Summary of the Court of Appeal's judgment delivered on 4 October 2018.

The Court of Appeal today (by majority) upheld a challenge to the legality of a review into workplace discrimination within the Country Fire Authority and the Metropolitan Fire Brigade.

The review, by the Victorian Equal Opportunity and Human Rights Commission, was commenced in 2016 at the request of the Victorian Government. The Commission was asked to review the programs and practices of the CFA and the MFB and, specifically, to report on

      the nature and prevalence of discrimination, sexual harassment and victimisaiton amongst current [CFA] and [MFB] personnel (paid and voluntary) and those whol left in 
      or after 2010 ('the Review').

The United Firefighters' Union challenge the validity of the Review, contending that it was not authorised by the relevant provisions of the Equal Opportunity Act 2010. Under s 151(1) of that Act, the Commission may, if requested by a person, enter into an agreement to review that person’s programs and practices for compliance with the Act.

The Court of Appeal unanimously held that s 151(1) did not authorise the Review, as the person requesting the review (the Government) was not the person(s) whose compliance with the Act was to be reviewed (the CFA and the MFB). The majority of the Court (President Maxwell and Justice Priest) also rejected an alternative argument, that the Review was supported by provisions of the Act which give the Commission research and advocacy functions. Justice Tate would have dismissed the appeal on the basis of the ‘alternative argument’, concluding that s 151 was not relevantly an exclusive source of power. In her view, a review requires the exercise of the general powers of the Commission. These can be enlivened in various ways and not only by a request under s 151. She held that the Commission has the power to conduct, and complete, the Review and publish its report by reason of s 157 and associated provisions of the Act. The trial judge held that all the research to date had been supported by s 157 and there was no ground of appeal challenging that finding.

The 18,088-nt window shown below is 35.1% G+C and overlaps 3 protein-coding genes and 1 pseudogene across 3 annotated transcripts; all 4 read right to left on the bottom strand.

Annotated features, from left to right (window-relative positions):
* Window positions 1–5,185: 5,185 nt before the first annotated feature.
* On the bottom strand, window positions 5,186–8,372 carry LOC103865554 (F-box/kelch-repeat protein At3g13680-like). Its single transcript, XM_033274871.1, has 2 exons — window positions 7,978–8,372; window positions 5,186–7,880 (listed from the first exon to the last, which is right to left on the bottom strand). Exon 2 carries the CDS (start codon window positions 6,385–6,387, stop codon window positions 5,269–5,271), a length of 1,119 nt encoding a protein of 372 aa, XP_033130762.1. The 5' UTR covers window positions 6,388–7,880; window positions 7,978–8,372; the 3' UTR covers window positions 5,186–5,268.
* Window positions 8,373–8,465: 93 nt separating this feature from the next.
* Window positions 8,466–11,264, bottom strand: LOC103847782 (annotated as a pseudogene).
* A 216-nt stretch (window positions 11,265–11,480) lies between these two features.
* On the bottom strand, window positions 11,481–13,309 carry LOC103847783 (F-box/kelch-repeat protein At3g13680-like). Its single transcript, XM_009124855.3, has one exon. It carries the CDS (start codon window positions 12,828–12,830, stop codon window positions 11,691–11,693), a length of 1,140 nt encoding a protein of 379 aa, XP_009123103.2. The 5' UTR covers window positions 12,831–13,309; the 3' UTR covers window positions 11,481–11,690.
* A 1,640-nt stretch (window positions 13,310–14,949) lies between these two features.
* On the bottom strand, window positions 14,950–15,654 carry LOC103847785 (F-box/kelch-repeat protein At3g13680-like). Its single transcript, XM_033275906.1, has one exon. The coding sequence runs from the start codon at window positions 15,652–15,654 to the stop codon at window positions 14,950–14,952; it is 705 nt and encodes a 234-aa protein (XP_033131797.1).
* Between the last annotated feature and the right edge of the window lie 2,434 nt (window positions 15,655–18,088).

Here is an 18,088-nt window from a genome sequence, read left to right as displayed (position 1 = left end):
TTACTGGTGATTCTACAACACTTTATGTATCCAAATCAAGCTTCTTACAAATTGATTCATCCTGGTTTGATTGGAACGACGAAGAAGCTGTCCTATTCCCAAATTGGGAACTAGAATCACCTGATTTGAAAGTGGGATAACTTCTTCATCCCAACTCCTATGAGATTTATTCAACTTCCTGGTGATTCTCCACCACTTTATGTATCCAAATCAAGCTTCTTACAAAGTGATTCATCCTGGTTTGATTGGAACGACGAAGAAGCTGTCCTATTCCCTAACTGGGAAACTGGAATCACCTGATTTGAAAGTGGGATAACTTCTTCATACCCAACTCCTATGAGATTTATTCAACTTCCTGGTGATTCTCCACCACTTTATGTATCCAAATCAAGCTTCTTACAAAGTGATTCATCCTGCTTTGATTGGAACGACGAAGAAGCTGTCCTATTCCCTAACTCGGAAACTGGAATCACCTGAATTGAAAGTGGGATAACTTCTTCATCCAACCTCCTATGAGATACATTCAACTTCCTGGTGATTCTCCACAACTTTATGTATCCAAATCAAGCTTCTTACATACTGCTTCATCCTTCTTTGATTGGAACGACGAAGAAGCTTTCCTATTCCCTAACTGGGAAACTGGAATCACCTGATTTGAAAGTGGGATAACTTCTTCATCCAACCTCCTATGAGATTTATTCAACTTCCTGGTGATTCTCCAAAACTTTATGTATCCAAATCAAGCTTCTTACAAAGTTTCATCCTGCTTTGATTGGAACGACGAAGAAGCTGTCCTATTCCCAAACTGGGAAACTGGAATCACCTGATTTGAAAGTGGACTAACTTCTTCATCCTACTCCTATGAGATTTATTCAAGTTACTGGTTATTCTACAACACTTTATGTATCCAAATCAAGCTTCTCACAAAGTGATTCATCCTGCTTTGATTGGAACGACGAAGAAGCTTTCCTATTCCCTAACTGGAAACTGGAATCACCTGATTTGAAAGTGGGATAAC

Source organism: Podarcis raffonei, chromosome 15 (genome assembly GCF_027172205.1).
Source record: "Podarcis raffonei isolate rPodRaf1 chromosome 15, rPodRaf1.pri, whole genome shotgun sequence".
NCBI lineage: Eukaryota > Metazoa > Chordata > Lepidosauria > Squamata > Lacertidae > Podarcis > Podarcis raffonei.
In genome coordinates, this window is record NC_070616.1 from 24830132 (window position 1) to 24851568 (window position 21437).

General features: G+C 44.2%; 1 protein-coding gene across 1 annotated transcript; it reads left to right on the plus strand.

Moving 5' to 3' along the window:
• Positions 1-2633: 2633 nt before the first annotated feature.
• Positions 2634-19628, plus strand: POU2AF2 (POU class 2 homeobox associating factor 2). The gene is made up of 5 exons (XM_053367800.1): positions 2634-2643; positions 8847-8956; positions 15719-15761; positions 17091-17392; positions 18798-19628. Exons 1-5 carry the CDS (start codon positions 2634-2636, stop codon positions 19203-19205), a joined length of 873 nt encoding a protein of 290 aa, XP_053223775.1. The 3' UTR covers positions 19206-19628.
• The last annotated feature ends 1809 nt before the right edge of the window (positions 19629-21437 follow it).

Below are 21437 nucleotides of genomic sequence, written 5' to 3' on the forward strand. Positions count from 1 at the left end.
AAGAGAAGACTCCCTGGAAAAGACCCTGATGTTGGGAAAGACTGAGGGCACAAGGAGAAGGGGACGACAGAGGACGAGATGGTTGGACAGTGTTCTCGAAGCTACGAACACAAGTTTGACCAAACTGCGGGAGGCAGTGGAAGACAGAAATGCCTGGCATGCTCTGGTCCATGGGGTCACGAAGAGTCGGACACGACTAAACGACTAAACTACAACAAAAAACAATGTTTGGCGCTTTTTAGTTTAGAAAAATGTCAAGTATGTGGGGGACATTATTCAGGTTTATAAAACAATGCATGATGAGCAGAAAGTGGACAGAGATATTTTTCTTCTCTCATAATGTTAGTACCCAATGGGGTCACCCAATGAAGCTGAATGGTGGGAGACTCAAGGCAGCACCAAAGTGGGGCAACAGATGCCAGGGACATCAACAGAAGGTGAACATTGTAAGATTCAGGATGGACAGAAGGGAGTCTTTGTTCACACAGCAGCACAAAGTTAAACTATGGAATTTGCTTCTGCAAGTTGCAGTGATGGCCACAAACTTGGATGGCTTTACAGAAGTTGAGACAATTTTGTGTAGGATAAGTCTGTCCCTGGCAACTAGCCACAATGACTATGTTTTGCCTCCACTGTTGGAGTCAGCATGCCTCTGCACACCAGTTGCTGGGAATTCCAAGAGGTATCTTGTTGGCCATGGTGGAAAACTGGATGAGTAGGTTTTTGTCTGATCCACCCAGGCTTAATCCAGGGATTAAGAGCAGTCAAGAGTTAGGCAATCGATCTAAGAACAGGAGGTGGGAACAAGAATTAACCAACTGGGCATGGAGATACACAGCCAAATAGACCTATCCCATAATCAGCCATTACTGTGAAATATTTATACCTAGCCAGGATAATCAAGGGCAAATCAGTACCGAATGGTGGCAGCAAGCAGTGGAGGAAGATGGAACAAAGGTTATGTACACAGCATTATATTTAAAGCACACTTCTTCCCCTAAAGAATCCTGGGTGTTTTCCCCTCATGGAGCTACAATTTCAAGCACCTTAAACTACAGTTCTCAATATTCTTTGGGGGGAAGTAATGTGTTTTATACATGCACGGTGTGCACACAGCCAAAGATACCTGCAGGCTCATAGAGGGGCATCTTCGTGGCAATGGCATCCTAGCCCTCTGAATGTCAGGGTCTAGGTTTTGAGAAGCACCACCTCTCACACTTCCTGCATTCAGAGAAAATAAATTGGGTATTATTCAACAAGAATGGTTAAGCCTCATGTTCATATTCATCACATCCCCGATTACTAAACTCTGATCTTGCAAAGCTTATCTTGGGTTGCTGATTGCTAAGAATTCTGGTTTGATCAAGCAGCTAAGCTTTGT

President Maxwell and Justice Priest pointed out that the Court was not concerned with, and expressed no view about, the desirability of the Commission conducting a compliance review of the MFB and the CFA. They said:

           The role of the courts in a case such as this is quite different. It is to ensure that government operates according to law and, relevantly, to ensure that powers
           conferred on statutory bodies such as the Commission are exercised within the legal limits imposed by Parliament. In this case, we have held that those legal limits
           were exceeded, and hence that the Review was beyond the Commission’s power.

 

NOTE: This summary is necessarily incomplete. The only authoritative pronouncement of the Court’s reasons and conclusions is that contained in the published reasons for judgment .

Read the Court's full judgment on AustLII 

Author
Supreme Court of Victoria
Publisher
Supreme Court of Victoria
Date of publication